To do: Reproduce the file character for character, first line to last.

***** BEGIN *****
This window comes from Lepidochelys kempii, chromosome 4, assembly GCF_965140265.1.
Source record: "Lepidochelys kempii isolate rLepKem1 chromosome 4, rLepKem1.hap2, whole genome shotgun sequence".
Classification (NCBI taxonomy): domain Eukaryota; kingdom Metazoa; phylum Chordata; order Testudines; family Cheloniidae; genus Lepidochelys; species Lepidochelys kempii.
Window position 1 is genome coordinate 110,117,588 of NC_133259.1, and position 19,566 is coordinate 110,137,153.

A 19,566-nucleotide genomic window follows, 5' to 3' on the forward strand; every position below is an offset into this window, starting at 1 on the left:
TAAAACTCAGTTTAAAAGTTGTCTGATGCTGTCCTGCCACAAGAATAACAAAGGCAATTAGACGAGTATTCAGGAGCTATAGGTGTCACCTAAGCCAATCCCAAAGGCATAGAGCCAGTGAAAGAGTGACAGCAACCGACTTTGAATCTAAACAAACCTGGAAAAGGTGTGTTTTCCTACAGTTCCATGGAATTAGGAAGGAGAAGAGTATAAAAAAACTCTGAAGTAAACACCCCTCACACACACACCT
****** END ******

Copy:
This window comes from Lepidochelys kempii, chromosome 4, assembly GCF_965140265.1.
Source record: "Lepidochelys kempii isolate rLepKem1 chromosome 4, rLepKem1.hap2, whole genome shotgun sequence".
Classification (NCBI taxonomy): domain Eukaryota; kingdom Metazoa; phylum Chordata; order Testudines; family Cheloniidae; genus Lepidochelys; species Lepidochelys kempii.
Window position 1 is genome coordinate 110,117,588 of NC_133259.1, and position 19,566 is coordinate 110,137,153.

A 19,566-nucleotide genomic window follows, 5' to 3' on the forward strand; every position below is an offset into this window, starting at 1 on the left:
TAAAACTCAGTTTAAAAGTTGTCTGATGCTGTCCTGCCACAAGAATAACAAAGGCAATTAGACGAGTATTCAGGAGCTATAGGTGTCACCTAAGCCAATCCCAAAGGCATAGAGCCAGTGAAAGAGTGACAGCAACCGACTTTGAATCTAAACAAACCTGGAAAAGGTGTGTTTTCCTACAGTTCCATGGAATTAGGAAGGAGAAGAGTATAAAAAAACTCTGAAGTAAACACCCCTCACACACACACCT